The symphony of rivers and boats of Bangladesh
Bangladesh is the largest delta in the world. The mighty rivers that flowed down from the magnificent Himalayas deposited silt and sediment over countless millennia forming the land, and that is the country we call home today. It goes without saying that the rivers have quite literally shaped the country, and subsequently its history, economy, culture, society, art and craftsmanship.
Today there are over 3,000 rivers, canals and tributaries that crisscross Bangladesh in a vast, intricate web of waterways that are the arteries of the nation, carrying everything from people to goods to the very soil that has made Bangladesh. The rivers are intertwined and woven into the lives of the people.
Given how much of Bangladesh was formed by the rivers, the vast majority of people in East Bengal were forced to move continuously as the landscape shifted. Depending on the course of the river, the water can erode the land, build up sand that cannot be farmed on, or deposit rich, alluvial sediment, thereby dictating the way of life in days past. There was always a new island or bank to find, and to farm on and cultivate while it lasted. The boats that facilitated this lifestyle, evolved to meet every need, having an indelible impact on the art and culture.
Traditionally, Bangladesh has six seasons, which once were dependable and punctual. Climate change has made that unpredictable, with the continuous, overwhelming, unpredictable impact of the movement of water and floods, cyclones and embankment breakages, along with huge demographic rise in the latter part of the last century. Living along the rivers and coastal belt started to become an impossibility; and subsequently the way of life, needs, traditions and material culture changed too.
According to folklore, a general of Mughal Emperor Akbar the Great was dissuaded from conquering the region when he noticed that the waters of the Ganges and Brahmaputra did not mix, which to him was an ominous portent. Indeed, it is a testament to the unique morphology of the landscape in Bengal since times past. Life here was never easy, but the waters provided all that was needed for a rich, fertile, agrarian way of life; till the colonial regime came and took everything away for their own agendas. It is said that Bengal, the so-called “jewel in the crown” was deprived of more than the rest of the subcontinent combined.
The specificity of the soil and movement of water was largely influential in the forms and features of the boats of Bengal. Foreign navigators found it difficult to travel upstream in Bengal, but the extant local craft were already well-honed in their purpose. Everything from the continually varying depth of the rivers, shifting tides and moving islands and diversity of communities living on and along the rivers were determining factors, that boats from elsewhere were unable to cope with. And so, the boats of Bengal met these needs, both unique and varied, to cater to the millions of people who lived on the riverlands. Each type of boat had to be perfect in their function, leading to beauty in form, having evolved from dugouts to elegant works of art and marvels of technology.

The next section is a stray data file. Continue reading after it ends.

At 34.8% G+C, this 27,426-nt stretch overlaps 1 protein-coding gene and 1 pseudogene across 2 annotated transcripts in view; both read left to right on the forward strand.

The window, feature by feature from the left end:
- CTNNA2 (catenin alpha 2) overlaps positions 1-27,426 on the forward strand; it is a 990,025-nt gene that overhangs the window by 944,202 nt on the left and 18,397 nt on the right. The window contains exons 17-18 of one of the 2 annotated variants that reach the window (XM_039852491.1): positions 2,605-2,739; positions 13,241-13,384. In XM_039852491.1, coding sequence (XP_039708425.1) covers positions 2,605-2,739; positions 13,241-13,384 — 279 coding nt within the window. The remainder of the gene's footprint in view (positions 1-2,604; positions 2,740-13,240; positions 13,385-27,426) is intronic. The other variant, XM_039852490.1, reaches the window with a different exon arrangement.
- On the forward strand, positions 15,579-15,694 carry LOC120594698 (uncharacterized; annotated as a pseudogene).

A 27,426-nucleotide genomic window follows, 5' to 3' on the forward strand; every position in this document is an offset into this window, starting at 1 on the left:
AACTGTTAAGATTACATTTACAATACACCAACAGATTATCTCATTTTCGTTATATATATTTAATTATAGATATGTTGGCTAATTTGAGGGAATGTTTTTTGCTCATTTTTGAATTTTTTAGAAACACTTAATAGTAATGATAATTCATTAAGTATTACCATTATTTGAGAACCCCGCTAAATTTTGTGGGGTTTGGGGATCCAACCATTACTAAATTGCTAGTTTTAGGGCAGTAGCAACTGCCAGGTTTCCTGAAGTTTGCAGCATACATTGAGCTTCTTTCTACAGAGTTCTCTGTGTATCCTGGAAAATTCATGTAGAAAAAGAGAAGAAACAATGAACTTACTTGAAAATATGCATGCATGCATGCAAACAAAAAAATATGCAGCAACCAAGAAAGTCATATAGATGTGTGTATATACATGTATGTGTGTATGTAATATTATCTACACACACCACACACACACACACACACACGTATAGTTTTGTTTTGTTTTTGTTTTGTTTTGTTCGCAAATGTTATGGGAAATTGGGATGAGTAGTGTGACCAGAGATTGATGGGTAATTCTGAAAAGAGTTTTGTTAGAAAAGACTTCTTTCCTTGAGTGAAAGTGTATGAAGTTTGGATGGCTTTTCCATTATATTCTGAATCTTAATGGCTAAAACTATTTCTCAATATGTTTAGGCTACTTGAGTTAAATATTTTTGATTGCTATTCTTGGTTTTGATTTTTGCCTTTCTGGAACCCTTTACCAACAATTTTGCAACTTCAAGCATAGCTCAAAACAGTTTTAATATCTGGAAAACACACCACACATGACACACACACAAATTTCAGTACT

They came long before combustion engines or electric motors, but served the same functions as cars, trains and planes do today. To transport cargo, to ferry passengers, as mobile homes, as mass transit, for luxury, leisure, sport, exploration and even war. To carry grain, to carry rocks, to carry cattle, to take one passenger or dozens, prioritising space, speed, or protection. A boat for every need, unique to every region. The malar boats of the Jamuna were the freight trains of their time, just as the Panshi’s were the Jeeps, built for speed in combat, later evolving into civilian passenger carriers. The beautiful bajra’s and mayurpankhi’s were the luxury grand tourer sedans for rich aristocrats, and the pathams of Sylhet were the pickup trucks for light cargo. The baich were the sportscars, each built to its particular need, the availability of materials and the landscape of the areas they originated in, leading to a vast array. Each iteration built by hand with love and care from their craftsmen, attention to detail and a little bit of their own personality melded into each boat.
Yet till today, the only authentic documentation made of the boats, are of the Malar and Patam done by Friendship’s Cultural Preservation. The latter is extremely unique in its construction, with the skeleton essentially placed into the hull instead of the other way around. The keel is laid, along with the prow and stern, and then a shell built to connect the two. Each plank is heated over a fire before being curved into shape, then stapled together with large, steel patams, hence the name. The skeleton is then put inside and pinned to the inside of the hull. The joints are then caulked with jute or cotton, then tarred to seal them and pushed into the water to expand the wood and compress the seams. The hull is caravel-build, with each plank directly on top of the other, giving it a “smooth skin” unlike the staggered, overlapping hulls of clinker-built boats.